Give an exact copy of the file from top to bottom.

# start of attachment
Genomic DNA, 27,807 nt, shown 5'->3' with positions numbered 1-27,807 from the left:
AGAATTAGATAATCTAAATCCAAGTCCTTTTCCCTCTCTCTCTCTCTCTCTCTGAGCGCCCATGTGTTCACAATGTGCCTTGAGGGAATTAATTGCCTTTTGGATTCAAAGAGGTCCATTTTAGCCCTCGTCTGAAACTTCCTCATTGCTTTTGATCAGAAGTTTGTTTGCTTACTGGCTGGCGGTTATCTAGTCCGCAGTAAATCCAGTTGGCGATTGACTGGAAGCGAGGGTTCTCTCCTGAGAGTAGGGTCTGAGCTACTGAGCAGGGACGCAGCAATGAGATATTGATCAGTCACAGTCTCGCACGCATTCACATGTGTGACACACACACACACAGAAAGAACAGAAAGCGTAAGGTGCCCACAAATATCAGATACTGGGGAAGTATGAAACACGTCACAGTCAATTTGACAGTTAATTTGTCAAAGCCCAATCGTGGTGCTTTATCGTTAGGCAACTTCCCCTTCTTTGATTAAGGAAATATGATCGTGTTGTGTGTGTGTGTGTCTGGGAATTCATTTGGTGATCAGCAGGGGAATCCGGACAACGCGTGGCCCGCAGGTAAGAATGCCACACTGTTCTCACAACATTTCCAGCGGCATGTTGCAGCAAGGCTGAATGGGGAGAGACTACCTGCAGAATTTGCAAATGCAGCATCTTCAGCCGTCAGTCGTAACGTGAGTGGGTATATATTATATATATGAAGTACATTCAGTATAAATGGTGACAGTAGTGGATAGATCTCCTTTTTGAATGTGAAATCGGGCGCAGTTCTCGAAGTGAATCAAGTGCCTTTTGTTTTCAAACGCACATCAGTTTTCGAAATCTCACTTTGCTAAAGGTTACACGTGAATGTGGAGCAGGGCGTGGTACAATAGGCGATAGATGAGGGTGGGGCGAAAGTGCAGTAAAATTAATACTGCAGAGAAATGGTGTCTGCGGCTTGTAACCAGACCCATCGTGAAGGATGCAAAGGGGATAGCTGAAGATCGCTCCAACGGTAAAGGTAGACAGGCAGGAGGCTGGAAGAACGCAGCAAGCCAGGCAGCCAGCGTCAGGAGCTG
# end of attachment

Genomic DNA, 27,807 nt, shown 5'->3' with positions numbered 1-27,807 from the left:
AGAATTAGATAATCTAAATCCAAGTCCTTTTCCCTCTCTCTCTCTCTCTCTCTGAGCGCCCATGTGTTCACAATGTGCCTTGAGGGAATTAATTGCCTTTTGGATTCAAAGAGGTCCATTTTAGCCCTCGTCTGAAACTTCCTCATTGCTTTTGATCAGAAGTTTGTTTGCTTACTGGCTGGCGGTTATCTAGTCCGCAGTAAATCCAGTTGGCGATTGACTGGAAGCGAGGGTTCTCTCCTGAGAGTAGGGTCTGAGCTACTGAGCAGGGACGCAGCAATGAGATATTGATCAGTCACAGTCTCGCACGCATTCACATGTGTGACACACACACACACAGAAAGAACAGAAAGCGTAAGGTGCCCACAAATATCAGATACTGGGGAAGTATGAAACACGTCACAGTCAATTTGACAGTTAATTTGTCAAAGCCCAATCGTGGTGCTTTATCGTTAGGCAACTTCCCCTTCTTTGATTAAGGAAATATGATCGTGTTGTGTGTGTGTGTGTCTGGGAATTCATTTGGTGATCAGCAGGGGAATCCGGACAACGCGTGGCCCGCAGGTAAGAATGCCACACTGTTCTCACAACATTTCCAGCGGCATGTTGCAGCAAGGCTGAATGGGGAGAGACTACCTGCAGAATTTGCAAATGCAGCATCTTCAGCCGTCAGTCGTAACGTGAGTGGGTATATATTATATATATGAAGTACATTCAGTATAAATGGTGACAGTAGTGGATAGATCTCCTTTTTGAATGTGAAATCGGGCGCAGTTCTCGAAGTGAATCAAGTGCCTTTTGTTTTCAAACGCACATCAGTTTTCGAAATCTCACTTTGCTAAAGGTTACACGTGAATGTGGAGCAGGGCGTGGTACAATAGGCGATAGATGAGGGTGGGGCGAAAGTGCAGTAAAATTAATACTGCAGAGAAATGGTGTCTGCGGCTTGTAACCAGACCCATCGTGAAGGATGCAAAGGGGATAGCTGAAGATCGCTCCAACGGTAAAGGTAGACAGGCAGGAGGCTGGAAGAACGCAGCAAGCCAGGCAGCCAGCGTCAGGAGCTG